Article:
Inspired by Walt Disney’s: Beauty and the Beast…
Once upon a time in a faraway land, a young King lived in a shining castle. Although he had everything his heart desired the King was reckless with money and indulged in overt spending. Repulsed by advice from royal consorts, the King sniggered and continued with his majestic frivolity. But they warned him – such acts cannot go unnoticed. And when he dismissed them again, due to his ‘eccentric’ but ‘introverted’ nature, they mistakenly labelled him as “Mad”. Ashamed of his monstrous title, the King concealed himself within his castle and operatic dramas; dedicating ‘Neuschwanstein’ as a tribute to Wagner himself. Unmarried and child-less, King Ludwig had failed to love another, and earn her love in return, for who could ever learn to love… a ‘mad’ man?
As beguiling as the man himself, this fairy-tale castle doesn’t have quite the happy ending one would expect from a stereotypical Walt Disney movie, yet perhaps his mysterious death (murder?) all adds to its wondrous charm…
Horse-drawn carriage or walking shoes? Whatever your preferred mode of travel, if you want full access in and around the castle, you have to be prepared for some walking! Although possible, I wouldn’t advise a stroller, a sturdy carrier and a toddler happy to walk in order to live out her princess dreams is perfect!
Like something stripped straight out of the book of Revelation, the castle’s interior is breath-taking! Audio devices are required to hear your tour guide through – an ingenious way of keeping a toddler entertained as they double up as a phone so they can tell their best friend all about the experience!
Wandering the labyrinth of corridors from room to room, you can visit the servant’s quarters, throne room, King’s bedroom and the Singer’s Hall.
Welcoming you into the Throne room, are over 2million pieces of mosaic flooring that sets the foreground to the gilded walls and intimately painted walls. An outlandish brass candelabra sits in the room as a centre-piece. Beauty is most definitely found in this place. The only thing missing – ‘Shut me ups’ (as my good friend calls them), AKA snacks. The toddler didn’t want to talk to her friend anymore and the baby was getting hungry – where were all the biscuits?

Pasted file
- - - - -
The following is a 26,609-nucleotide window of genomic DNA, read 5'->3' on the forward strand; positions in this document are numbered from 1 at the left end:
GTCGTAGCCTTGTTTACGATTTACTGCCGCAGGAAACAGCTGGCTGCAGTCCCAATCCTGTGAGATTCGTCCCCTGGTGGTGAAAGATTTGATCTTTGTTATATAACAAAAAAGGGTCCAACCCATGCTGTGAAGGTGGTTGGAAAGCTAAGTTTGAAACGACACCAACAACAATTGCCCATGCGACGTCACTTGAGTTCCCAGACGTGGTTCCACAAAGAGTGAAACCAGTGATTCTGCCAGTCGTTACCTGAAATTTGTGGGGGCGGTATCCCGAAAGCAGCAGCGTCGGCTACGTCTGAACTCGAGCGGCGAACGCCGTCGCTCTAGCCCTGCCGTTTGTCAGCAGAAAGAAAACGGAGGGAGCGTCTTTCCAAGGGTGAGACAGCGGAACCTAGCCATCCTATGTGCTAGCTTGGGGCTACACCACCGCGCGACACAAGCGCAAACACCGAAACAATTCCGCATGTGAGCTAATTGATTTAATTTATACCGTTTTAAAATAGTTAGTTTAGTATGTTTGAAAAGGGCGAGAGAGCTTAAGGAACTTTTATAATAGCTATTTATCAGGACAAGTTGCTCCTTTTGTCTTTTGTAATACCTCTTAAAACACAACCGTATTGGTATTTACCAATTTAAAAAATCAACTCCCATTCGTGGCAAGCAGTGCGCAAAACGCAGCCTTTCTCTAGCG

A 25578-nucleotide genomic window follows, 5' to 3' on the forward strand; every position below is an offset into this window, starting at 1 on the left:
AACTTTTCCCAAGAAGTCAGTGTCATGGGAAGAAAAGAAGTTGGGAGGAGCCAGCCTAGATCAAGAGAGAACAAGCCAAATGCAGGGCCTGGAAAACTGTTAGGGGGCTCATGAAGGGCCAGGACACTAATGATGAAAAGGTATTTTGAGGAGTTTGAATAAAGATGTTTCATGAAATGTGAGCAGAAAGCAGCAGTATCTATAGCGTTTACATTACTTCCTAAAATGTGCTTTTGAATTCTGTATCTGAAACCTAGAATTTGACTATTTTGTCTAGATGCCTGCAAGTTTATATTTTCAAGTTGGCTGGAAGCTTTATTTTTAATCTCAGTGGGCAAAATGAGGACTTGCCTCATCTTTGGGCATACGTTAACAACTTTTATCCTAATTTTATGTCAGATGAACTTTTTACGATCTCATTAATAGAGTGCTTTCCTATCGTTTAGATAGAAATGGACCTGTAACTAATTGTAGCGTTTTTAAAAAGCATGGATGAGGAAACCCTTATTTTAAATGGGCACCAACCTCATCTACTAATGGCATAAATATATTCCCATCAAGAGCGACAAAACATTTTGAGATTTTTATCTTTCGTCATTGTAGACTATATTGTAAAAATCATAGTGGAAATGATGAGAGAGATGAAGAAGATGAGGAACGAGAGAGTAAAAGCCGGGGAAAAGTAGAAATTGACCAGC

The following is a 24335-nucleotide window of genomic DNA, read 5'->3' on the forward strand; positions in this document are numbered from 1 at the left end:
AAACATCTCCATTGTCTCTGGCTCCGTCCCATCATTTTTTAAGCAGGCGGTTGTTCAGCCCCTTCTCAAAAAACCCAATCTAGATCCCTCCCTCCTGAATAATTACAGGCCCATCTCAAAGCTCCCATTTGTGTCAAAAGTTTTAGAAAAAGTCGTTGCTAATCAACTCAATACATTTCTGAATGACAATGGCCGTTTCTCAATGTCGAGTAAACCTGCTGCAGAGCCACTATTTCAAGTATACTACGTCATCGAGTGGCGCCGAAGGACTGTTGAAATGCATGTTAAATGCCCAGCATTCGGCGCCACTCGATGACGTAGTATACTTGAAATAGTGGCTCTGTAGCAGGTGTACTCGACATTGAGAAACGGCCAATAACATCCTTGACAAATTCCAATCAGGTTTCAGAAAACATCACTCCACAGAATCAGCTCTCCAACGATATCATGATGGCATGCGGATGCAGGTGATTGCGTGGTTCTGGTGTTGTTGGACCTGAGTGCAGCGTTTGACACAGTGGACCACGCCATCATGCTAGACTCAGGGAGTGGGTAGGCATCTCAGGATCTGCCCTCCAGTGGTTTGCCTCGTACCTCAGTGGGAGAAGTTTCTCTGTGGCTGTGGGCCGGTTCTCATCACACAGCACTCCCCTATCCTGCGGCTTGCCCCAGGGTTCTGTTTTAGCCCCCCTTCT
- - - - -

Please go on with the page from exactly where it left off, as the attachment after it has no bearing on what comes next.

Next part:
The bed-chamber hosts works displayed by 40 different carvers, King Ludwig’s own personal chapel, sapphire embroidery curtains , a toddler needing a BIG biscuit and a shrieking baby! It’s not every day you get to indecently expose yourself in a King’s bed chamber but as a breast-feeding Momma; nailed it!
Finally, the singer’s hall is a place to be marvelled. Imaginative art-works inspired by Wagner’s operas leave your imagination racing as your eyes dart from red carpets, to golden chandeliers and pristine art-work. What majesty!
If you’re a walk-aholic it is definitely worth the venture to cross the Marienbrucke, a bridge suspended across the Pöllat gorge. Consciously walking on the outer edges of the wooden slats (I figured the central planks would have been walked over the most, therefore most likely to collapse) and getting over the ridiculous drop beneath me, it really is quite the experience and where all the insta-worthy shots of Neuschwanstein actually take place, (unless you can afford your own private ‘copter).
Schwangau / Fűssen
Having dreamed about visiting the castle since I first watched ‘Chitty Chitty Bang Bang’, it was easy for me to imagine its grandeur and splendour dominating the area. On the contrary, when you first enter Swangau and Fűssen, you question whether it is the famous castle at all or just a mere dolls house perched on the hill! Drowned by the Bavarian Alps, this area is so much more than its man-made counterparts!
We took the Teglebergbahn (cable car) up the mountain where the view from the top is undeniably breath-taking. Naturally, this didn’t satisfy the mountain man, so hungry for the peak: Branderschrofen, Paul pressed on whilst the kids and I watched the para-gliders. Mountain conquered, it was beer time and what a better way to enjoy it, than at the top of a mountain bar?
Walking the mountain from foot to peak is also possible, and although the route is good, I definitely wouldn’t advise attempting it with small children. We learned this as we decided to descend, until the path eventually disappeared so I enforced a return, “Think of the children, Paul!”
There is no escaping the fact that this is tourist central! Therefore, we were not too surprised when we checked into Campingplatz Bandwaldsee and at €21.80 for the night, it was the most expensive to date! Yet, we needed wifi (now becoming gold dust) but you get it at the central hot-spot only and naturally, we ended up parked nowhere near it! On the plus side, it has the most beautiful walk around the lake and a great play-park for both adult and children alike!
Therefore for the following nights, we stayed in a parking place opposite, (lat. 47.5739 long. 10.735) great as long as you don’t mind being off-grid! Upon leaving, we found Fűssen Wohnmobile parkingplatz (lat. 47.5814 long. 10.7009) for €15pn. Dang nabbit, they had wifi too!
For more information on the Romantic Road (Romantisch Strasse) and Germany, you can read our other post: